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Marie Severin (August 21, 1929 - August 29, 2018) is an American comic book artist and colorist best known for her work for Marvel Comics and the 1950s' EC Comics.

Early life and career[]

Marie Severin grew up in an artistic household where her father, a World War I veteran, eventually became a designer for the fashion company Elizabeth Arden during the 1930s. In her teens, Severin took "a couple of months" of cartooning and illustration classes, and attended Pratt Institute in Brooklyn, New York "for one day and said, 'This is a college', and I wanted to draw and make money".[1]

Severin was working on Wall Street when her comics-artist brother, John Severin, needed a colorist for his work at EC Comics.[2] Marie Severin's earliest recorded comic-book work is coloring EC Comics' A Moon, a Girl...Romance #9 (Oct. 1949). She would contribute across the company's line, including its war comics and its celebrated but notoriously graphic horror comics, for which she sometimes gave especially gruesome panels a single color in order to tone down otherwise graphic scenes of gore.[3]

At EC, Severin worked on the comics' production end, as well as "doing little touch ups and stuff" on the art. When EC ceased publication in the wake of the U.S. Senate hearings on the effects of comic books on children and the establishment of the Comics Code, Severin worked briefly for Marvel Comics' 1950s predecessor, Atlas Comics, until an industry downturn circa 1957 prompted her to seek work with the Federal Reserve Bank of New York. She recalled in 2001, "I did a little bit of everything for them — I did television graphics on economics [and] I did a lot of drawing. I did a[n educational] comic book that my brother did the finished art on ... about checks".[4]

Silver Age[]

In 1959, when the industry had picked up again to during the period fans and historians call the Silver Age of comic books, Severin again worked for Marvel Comics in production. Severin recalled in 2001 that when Esquire magazine requested an artist to illustrate a story "on the college drug culture", Marvel production manager Sol Brodsky offered Severin rather than one of the regular artists, all on deadline. Her illustration for the magazine led to Marvel editor-in-chief Stan Lee assigning her to succeed character co-creator Steve Ditko on the feature "Doctor Strange" in Strange Tales.

Severin continued to expand from colorist to do penciling and inking, and occasionally also lettering, on various titles. She drew stories of the Sub-Mariner and the Hulk, and the covers or interiors of titles including The Amazing Spider-Man, Iron Man, Conan the Barbarian, Kull the Conqueror, The Cat, and Daredevil. Additionally, she worked on Marvel's satiric humor magazine Crazy, as well as the company's self-lampooning comic book, Not Brand Echh.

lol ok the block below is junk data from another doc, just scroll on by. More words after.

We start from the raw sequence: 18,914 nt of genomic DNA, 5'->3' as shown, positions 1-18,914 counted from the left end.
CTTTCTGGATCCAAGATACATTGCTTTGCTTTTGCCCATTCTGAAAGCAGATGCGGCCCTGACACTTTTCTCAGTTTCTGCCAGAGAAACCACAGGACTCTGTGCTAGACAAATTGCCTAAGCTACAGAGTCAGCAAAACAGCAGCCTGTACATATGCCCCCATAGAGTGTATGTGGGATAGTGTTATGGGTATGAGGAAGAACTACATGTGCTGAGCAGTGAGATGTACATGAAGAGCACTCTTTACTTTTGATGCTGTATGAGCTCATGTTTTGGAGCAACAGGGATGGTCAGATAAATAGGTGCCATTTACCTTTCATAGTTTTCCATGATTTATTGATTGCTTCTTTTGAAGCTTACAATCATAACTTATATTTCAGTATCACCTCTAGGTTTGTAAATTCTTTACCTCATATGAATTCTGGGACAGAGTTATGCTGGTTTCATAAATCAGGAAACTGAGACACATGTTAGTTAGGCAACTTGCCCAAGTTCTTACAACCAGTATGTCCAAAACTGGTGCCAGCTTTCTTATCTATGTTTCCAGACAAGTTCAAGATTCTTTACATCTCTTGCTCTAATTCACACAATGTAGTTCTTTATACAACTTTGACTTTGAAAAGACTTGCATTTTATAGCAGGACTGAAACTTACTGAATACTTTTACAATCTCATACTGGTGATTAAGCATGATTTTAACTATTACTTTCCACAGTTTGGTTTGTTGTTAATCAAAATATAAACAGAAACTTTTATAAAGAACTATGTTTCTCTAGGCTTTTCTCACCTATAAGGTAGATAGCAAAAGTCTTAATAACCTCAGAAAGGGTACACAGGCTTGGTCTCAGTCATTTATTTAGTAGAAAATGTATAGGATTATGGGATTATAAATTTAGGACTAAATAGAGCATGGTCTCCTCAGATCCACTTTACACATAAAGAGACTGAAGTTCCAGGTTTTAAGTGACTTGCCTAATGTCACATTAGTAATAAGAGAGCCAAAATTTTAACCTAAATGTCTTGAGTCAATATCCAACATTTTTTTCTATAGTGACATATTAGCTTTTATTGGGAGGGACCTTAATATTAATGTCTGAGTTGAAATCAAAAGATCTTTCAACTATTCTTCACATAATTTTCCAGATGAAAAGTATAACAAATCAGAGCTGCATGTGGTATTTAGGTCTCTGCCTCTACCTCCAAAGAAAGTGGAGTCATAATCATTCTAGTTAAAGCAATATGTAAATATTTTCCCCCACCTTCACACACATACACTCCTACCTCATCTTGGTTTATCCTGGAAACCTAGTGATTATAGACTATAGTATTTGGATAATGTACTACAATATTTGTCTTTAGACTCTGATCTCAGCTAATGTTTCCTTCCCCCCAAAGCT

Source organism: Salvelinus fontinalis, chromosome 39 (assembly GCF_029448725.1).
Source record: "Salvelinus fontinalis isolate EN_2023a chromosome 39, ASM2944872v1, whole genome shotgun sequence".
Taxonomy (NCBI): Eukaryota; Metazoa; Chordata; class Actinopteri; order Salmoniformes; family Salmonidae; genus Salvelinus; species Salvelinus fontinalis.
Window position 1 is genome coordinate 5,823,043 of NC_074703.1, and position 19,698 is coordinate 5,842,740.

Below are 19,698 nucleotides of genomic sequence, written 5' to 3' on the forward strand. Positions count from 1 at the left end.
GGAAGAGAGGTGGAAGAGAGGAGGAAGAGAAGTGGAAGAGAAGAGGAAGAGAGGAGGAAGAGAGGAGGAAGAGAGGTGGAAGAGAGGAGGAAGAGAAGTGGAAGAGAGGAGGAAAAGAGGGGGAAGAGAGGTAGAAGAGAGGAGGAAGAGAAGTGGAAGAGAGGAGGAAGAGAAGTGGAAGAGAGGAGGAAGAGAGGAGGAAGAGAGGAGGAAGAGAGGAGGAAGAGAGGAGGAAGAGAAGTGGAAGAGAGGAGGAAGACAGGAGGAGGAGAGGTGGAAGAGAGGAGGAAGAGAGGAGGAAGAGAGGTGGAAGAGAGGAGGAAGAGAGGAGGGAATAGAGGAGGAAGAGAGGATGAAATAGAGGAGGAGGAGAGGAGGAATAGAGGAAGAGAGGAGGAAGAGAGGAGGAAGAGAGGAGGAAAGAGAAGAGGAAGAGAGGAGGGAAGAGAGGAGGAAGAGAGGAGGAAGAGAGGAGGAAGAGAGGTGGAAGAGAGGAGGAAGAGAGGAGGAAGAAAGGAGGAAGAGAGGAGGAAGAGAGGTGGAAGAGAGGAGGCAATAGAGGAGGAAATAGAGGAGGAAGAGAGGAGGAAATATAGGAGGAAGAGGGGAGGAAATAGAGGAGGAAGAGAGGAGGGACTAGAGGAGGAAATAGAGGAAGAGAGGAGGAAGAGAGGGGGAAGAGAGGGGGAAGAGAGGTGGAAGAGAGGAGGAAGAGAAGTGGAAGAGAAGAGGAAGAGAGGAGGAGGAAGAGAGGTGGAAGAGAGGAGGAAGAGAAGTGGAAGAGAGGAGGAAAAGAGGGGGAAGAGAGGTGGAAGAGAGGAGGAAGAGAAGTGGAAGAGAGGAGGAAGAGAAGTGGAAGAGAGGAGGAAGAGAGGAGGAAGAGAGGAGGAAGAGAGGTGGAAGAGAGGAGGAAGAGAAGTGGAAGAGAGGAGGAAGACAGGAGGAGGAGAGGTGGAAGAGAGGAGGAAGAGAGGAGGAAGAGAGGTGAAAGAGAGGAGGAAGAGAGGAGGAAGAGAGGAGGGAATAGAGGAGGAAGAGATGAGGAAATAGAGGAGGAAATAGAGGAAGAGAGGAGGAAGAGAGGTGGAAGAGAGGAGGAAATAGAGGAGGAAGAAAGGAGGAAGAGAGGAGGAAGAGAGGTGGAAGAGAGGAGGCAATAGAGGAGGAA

Later life and career[]

In the 1980s, Severin was assigned to Marvel's Special Projects division, which handled non-comic book licensing such as from toy maquettes, film and television tie-ins, and the short-lived children's book imprint, Marvel Books.

During the 1990s, Severin penciled the "Impossible Tale" of the "Li'l Soulsearchers" in issue #31 (Aug. 1998) of Claypool Comics' superhero-humor comic Soulsearchers and Company, inked by fellow Silver Age veteran Jim Mooney; and she inked Dave Cockrum's penciling in issue #43 (July 2000). She also inked Richard Howell's pencils on the story "Favor of the Month" in Elvira #144 (April 2005).

Severin retired sometime afterward, but continued into the mid-2000s to make occasional contributions, such as recoloring many of the comics stories reprinted in the EC-era retrospective books B. Krigstein and B. Krigstein Comics. The former won both the Harvey and Eisner comic-industry awards in 2003.

On October 11, 2007, Severin suffered a stroke, and was taken to Huntington Hospital in Huntington, New York, on Long Island, to recover and recuperate.

Awards and honors[]

At San Diego Comic-Con, 2001

Severin won the Best Penciller (Humor Division) Shazam Award in 1974. The following year, she was nominated for both Best Inker (Humor Division) and Best Colorist.

Severin spoke at a 1974 New York Comic Art Convention panel on the role of women in comics, alongside Flo Steinberg, Jean Thomas (sometime-collaborator with husband Roy Thomas), Linda Fite (writer of "The Claws of the Cat" and a few other Marvel titles) and fan representative Irene Vartanoff.

Severin won an Inkpot Award at the San Diego Comic Con in 1988.

She was inducted into the Will Eisner Comics Hall of Fame in 2001.

She also participated in the Women of Comics Symposium at the 2006 Paradise Comics Toronto Comicon.

Severin's work was among that included in the Museum of Comic and Cartoon Art exhibition of women comic-book artists, "She Draws Comics", July to November 2006.



  1. Sequential Tart interview, May 2002
  2. Sequential Tart interview
  3. Geissman, Grant. Foul Play! The Art and Artists of the Notorious 1950s E.C. Comics (Harper Collins, 2005) p. 239
  4. Sequential Tart interview

FAG-icon.png View Marie Severin's memorial at Find-A-Grave.

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